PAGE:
The first Christians made no collation (or small snack as a concession) on fast days; all abstained from wine, and a great number contented themselves with bread and water; it was only in the evening that they took even that." What he had read did not leave his mind, and he unceasingly made new reflections on it. At length God touched his heart. Penetrated with a lively sorrow for his sins, he determined to do a rigorous penance, and with that intention entered a monastery where the strictest silence was observed, with a continual fast. It was, I think, the Order of Minors or Minims, which, as you probably know, my friends, was founded in the fifteenth century by St. Francis of Paula (or Paola in Italy), who came to France in 1481 to assist Louis XI in his latter years and prepare him for death. This poor converted Christian entered this rigorous order; he lived and died holily in it, and proved once more how much fruit good reading may produce.
- LASSAUSSE, Explic. du Cat. de l'Empire, 317.
411. How King Stanislaus Passed His Lent. -
We are edified, my dear friends, when we see a priest, a religious, or a lay person religiously observe the most painful precepts of religion; but our admiration is still greater when a prince or a king is in question. Such was Stanislaus, a former king of Poland in the 18th century, afterwards Duke of Lorraine. A faithful observer of the ancient discipline of the Church, he made but one meal, not even allowing himself the collation (or small snack as a concession); moreover, on Fridays he denied himself the use of fish and eggs. From his dinner on Holy Thursday, till the following
Saturday, at noon, he denied himself every species of nourishment, even bread and water. That interval, specially consecrated to the memory of Our Lord' Passion, the pious monarch employed, as far as his affairs permitted, in prayer, and in visiting churches and houses of charity, where he poured forth abundant alms. He every year prepared for the feast of Christmas by nine whole days of fasting and abstinence. In a word, the austerity of his life recalled, in modern times, what history teaches us of the fervour of the early faithful. All that be had practised in his youth, and in the vigour of his life, he found practicable even in his extreme old age. It was only through submission to the holy authority which he respected in his pastor, that he consented, when over eighty years of age, not, indeed, to infringe on the commandment of the Church, but to moderate a little the severities he added thereto. Notwithstanding these austerities, that would be admired even in an anchorite, King Stanislaus, justly named the Beneficent, lived to the age of eighty-four years; he died at Luneville in 1766.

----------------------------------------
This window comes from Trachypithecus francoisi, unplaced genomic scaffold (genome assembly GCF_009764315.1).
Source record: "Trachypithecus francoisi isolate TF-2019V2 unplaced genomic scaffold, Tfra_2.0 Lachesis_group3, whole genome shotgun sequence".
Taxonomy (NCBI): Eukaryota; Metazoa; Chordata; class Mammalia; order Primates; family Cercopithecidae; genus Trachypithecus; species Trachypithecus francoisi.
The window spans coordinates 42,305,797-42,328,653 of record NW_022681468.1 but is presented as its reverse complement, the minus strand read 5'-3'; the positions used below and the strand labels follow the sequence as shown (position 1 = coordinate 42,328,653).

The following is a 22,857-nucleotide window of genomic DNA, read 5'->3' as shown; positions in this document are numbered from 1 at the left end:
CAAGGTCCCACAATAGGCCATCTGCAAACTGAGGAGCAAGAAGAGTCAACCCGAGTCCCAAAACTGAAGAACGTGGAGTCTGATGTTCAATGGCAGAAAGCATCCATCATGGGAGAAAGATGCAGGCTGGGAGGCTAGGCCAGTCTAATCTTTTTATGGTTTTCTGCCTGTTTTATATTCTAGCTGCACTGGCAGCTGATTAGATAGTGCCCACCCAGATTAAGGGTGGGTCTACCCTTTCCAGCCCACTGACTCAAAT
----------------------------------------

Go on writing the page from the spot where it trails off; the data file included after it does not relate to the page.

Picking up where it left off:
- FILASSIER, Dict. Hist. Educ., II., p. 275.
412. The Fasts of Louis XVI. -
When, at the day of judgement, God will reveal the good works of each, we shall all be surprised, children, to see what was done by persons whose high rank seemed to give them more freedom and facility in dispensing themselves therefrom. The laws of abstinence and fasting, of which so little account is made, and which
people in the world are sometimes ashamed to observe, were sacred for King Louis XVI., of France, and he would not have dared to violate them without the most legitimate reasons. What proves his exactitude in conforming thereto, is, that having learned, one Saturday, that the Archbishop of Paris had abolished the fast on Fridays in Advent, which at that time was still observed, he said to the person who brought the news: "It would have been well if the Archbishop had sent his decree here two days sooner, it would have saved me from fasting yesterday, which was a Friday of Advent." The misfortunes he had to endure did not make him forget his duties; they made him, on the contrary, more anxious to acquit himself of them. During his captivity, the commissioners had sometimes the cruelty to annoy him even in his conscience. If, in conformity with the privations imposed by the Church, he did not take any breakfast, they gorged themselves that day, and ridiculed him for his scruples. On one of those days he was served with nothing but meat. Louis contented himself with replying to their indecent raillery - "I do not interfere with your conscience, why do you interfere with mine?" So saying, he soaked his bread in a little wine, and that was all he eat.
- GUILLOIS, Nouv. Explic. du Cat., 289.